FILM: THE BUNKER
Debut film by Joseph M. Monks – World’s First Blind Feature Film Director
When Julia Jennings (newcomer Saskia Gonzalez) runs away from home on the eve her father announces his bid for reelection to congress, she gets more than she bargained for when a sadistic madman (Flesh For The Beast’s Terry M. West) snatches her off the street. Awakening to the nightmare of being trapped in an underground cell where every move is monitored by her maniacal tormentor, Julia begins to formulate a desperate, all-or-nothing plan to escape. While concerned parents Robert and Amelia (Ron Sheppard and Law & Order: SVU’s Teresa Vicario) try to keep the scandal from the media-even hiring an organized crime figure to help find their missing daughter-time has already begun to run out. Knowing that a date has been set for her slaughter, every second that ticks away brings the frightened teen closer to a grisly demise. Critically acclaimed author Joseph M. Monks makes his directorial debut and becomes the world’s first blind feature film director with The Bunker.
In early 2001, Joe had a few ideas for shorts, including a sketchy one about a congressman’s wild child daughter being kidnapped off the streets while her father pulled out all the stops to find her before she turned his reelection campaign into a scandal. So began the formation of The Bunker—destined not to be Monks’ first screenplay put into production, but his second.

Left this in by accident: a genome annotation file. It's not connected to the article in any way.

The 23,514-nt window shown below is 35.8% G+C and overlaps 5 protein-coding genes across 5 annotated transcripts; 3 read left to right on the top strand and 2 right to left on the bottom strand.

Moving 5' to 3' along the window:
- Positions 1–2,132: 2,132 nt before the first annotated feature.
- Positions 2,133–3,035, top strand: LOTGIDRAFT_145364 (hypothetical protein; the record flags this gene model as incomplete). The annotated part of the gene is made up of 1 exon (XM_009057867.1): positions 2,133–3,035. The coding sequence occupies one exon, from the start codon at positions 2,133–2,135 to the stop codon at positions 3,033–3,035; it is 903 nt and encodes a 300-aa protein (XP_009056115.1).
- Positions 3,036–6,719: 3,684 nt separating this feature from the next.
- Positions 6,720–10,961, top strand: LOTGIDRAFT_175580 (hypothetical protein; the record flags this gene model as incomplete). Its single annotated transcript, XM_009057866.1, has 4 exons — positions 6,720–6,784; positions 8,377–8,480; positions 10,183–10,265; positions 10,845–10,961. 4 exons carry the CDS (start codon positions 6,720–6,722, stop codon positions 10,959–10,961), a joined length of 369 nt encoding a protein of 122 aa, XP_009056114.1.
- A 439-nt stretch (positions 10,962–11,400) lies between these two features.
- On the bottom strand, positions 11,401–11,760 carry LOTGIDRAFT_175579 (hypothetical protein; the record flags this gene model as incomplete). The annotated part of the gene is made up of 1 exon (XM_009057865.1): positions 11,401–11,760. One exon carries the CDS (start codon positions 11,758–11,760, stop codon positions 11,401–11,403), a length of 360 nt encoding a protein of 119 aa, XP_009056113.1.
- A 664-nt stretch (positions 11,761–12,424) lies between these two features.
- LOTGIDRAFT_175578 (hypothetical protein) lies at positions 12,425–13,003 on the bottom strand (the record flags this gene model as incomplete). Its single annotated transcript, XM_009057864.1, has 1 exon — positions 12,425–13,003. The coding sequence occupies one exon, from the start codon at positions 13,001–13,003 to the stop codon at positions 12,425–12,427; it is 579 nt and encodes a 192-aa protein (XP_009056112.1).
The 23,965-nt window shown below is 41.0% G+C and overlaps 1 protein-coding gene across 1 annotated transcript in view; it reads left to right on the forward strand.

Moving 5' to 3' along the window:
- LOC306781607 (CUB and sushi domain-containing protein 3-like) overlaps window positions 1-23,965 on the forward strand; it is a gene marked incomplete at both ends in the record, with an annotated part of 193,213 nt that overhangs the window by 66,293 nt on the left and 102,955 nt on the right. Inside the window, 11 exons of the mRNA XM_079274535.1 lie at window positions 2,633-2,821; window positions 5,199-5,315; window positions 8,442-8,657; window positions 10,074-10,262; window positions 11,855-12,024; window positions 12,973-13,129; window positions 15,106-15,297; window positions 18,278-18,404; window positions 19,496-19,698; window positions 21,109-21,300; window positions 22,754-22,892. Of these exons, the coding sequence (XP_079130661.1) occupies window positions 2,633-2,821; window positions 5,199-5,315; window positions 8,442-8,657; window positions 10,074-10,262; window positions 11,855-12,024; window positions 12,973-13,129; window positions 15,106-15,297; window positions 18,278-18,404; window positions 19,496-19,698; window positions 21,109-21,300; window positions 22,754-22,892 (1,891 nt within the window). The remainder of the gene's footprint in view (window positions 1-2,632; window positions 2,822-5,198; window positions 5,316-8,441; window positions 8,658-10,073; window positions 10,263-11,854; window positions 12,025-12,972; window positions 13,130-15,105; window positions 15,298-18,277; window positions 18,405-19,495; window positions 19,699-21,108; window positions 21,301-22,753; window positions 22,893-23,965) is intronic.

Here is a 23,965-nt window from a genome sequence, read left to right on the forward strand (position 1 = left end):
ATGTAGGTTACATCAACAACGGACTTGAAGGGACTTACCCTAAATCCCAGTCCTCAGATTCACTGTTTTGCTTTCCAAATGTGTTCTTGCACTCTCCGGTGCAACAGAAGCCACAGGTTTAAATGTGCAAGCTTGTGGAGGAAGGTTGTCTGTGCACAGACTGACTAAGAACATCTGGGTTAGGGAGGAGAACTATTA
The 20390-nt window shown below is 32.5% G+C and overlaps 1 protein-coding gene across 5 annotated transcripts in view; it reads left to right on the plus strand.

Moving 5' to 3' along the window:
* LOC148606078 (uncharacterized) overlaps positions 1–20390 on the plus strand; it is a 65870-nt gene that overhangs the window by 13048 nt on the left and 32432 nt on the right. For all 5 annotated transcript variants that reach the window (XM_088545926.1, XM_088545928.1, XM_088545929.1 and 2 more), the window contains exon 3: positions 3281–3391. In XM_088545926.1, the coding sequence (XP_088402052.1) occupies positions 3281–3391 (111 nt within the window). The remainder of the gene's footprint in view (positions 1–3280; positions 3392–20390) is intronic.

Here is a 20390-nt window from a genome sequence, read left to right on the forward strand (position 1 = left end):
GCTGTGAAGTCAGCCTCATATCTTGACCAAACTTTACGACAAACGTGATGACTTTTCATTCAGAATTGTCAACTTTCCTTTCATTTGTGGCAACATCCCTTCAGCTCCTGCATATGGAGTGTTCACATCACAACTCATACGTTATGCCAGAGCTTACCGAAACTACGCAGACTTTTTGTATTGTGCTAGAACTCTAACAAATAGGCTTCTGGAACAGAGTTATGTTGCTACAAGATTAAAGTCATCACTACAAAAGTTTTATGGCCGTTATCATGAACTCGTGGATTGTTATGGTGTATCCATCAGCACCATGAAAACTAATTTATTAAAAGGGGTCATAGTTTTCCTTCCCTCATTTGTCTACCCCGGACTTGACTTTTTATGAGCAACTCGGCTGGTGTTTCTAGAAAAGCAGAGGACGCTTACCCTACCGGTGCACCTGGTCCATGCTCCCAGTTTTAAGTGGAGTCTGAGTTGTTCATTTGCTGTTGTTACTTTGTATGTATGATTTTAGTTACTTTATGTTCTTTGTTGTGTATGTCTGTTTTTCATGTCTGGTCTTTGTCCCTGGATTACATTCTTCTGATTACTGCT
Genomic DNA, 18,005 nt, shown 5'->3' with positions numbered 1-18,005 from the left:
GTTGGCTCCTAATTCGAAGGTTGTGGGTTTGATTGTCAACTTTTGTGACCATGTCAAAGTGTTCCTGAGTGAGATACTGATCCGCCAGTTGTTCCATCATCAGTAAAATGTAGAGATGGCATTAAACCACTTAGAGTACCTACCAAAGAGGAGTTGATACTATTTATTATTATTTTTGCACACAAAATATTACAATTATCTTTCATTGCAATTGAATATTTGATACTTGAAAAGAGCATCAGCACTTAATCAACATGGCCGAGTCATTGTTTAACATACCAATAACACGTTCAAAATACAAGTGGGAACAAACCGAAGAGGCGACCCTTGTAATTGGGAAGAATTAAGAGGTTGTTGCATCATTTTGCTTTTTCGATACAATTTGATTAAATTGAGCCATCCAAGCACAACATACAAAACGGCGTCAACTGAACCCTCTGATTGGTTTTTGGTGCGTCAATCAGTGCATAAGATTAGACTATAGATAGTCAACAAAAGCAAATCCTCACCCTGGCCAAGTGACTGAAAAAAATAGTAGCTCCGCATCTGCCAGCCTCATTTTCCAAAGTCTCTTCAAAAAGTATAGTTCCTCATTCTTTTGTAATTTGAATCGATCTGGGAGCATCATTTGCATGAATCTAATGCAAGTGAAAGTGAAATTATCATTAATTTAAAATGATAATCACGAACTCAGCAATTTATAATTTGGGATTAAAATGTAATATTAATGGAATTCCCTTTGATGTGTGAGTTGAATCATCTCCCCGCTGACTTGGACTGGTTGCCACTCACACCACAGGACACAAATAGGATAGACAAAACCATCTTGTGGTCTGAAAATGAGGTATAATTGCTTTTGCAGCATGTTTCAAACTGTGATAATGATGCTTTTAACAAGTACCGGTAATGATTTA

During 2001 and early 2002, while Monks fought a losing battle with diabetic retinopathy (it would eventually blind the comic book author and would-be filmmaker), Monks returned on and off to the story, adding details; fleshing out the characters; developing the plot line, while trying to keep his day job between invasive eye surgeries and lengthy recovery periods. By April of 2002, when Monks both lost his job and his failing eyesight, the film project had been entirely shifted to the back burner. Monks shifted gears to focus his energies on a long-delayed horror anthology of short stories, Stuff Out’a My Head (2009), which he had been discussing with legendary comic book illustrator Bernie Wrightson, a frequent Stephen King collaborator.
In 2011, Monks received the Achievement in Cinema Award at the Gasparilla Int’l Film Festival. You can watch his inspiring acceptance speech here.
The film was plagued by a number of delays, including two hurricanes in Florida; a blizzard that wiped out shooting that January; two actors requiring emergency surgery the day of scheduled shoots; the suicide of the film’s original composer, and eventually, an attempt by a crew member to hijack the film and the theft of the master hard drives. Monks would eventually regroup, hire a new editor and composer, and was able to raise the funds necessary for Los Angeles reshoots when Kevin Smith and Ralph Garman put his Kickstarter project over the top with only days left in the campaign.
Score & Foreign Distribution
The score for The Bunker was composed by the late Robert Feigenblatt, and was released by Howlin’ Wolf Records. On June 21, 2013, The Bunker was released in Germany under the title Pray For Dawn.
—Joseph M. Monks